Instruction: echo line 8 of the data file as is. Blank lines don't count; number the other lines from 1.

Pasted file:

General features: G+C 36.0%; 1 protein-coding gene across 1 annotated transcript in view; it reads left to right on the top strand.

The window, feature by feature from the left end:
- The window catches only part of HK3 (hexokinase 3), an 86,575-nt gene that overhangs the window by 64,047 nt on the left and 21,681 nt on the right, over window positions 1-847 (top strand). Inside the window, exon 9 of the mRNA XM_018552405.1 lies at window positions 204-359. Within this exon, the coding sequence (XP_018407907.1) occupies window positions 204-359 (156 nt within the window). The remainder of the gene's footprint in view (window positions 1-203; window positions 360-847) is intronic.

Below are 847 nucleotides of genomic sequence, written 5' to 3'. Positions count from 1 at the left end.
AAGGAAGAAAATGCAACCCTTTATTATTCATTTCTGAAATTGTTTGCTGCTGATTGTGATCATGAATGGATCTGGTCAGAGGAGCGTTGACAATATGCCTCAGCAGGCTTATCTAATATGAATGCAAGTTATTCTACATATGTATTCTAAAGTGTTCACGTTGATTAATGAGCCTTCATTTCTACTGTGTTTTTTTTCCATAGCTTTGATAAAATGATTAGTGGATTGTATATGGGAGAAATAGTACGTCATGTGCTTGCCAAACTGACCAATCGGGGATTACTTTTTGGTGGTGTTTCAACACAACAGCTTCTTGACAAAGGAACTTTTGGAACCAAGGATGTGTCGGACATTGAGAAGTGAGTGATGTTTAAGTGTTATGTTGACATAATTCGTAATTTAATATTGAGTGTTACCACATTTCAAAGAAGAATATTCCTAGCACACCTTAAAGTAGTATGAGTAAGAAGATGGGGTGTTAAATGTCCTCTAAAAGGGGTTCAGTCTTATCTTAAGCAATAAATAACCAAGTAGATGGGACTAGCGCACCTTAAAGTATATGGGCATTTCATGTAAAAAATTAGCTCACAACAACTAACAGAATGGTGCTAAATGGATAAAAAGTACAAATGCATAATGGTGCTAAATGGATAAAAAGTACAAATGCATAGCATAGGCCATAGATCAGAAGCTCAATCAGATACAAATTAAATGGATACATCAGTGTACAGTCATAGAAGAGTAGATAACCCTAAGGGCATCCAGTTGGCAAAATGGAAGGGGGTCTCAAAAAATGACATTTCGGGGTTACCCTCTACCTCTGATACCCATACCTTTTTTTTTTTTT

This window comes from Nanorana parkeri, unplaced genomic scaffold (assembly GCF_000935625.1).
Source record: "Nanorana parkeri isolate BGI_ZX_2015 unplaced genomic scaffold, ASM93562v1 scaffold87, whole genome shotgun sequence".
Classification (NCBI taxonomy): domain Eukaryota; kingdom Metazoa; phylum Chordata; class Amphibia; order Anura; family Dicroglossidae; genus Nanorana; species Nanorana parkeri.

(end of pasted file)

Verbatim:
Classification (NCBI taxonomy): domain Eukaryota; kingdom Metazoa; phylum Chordata; class Amphibia; order Anura; family Dicroglossidae; genus Nanorana; species Nanorana parkeri.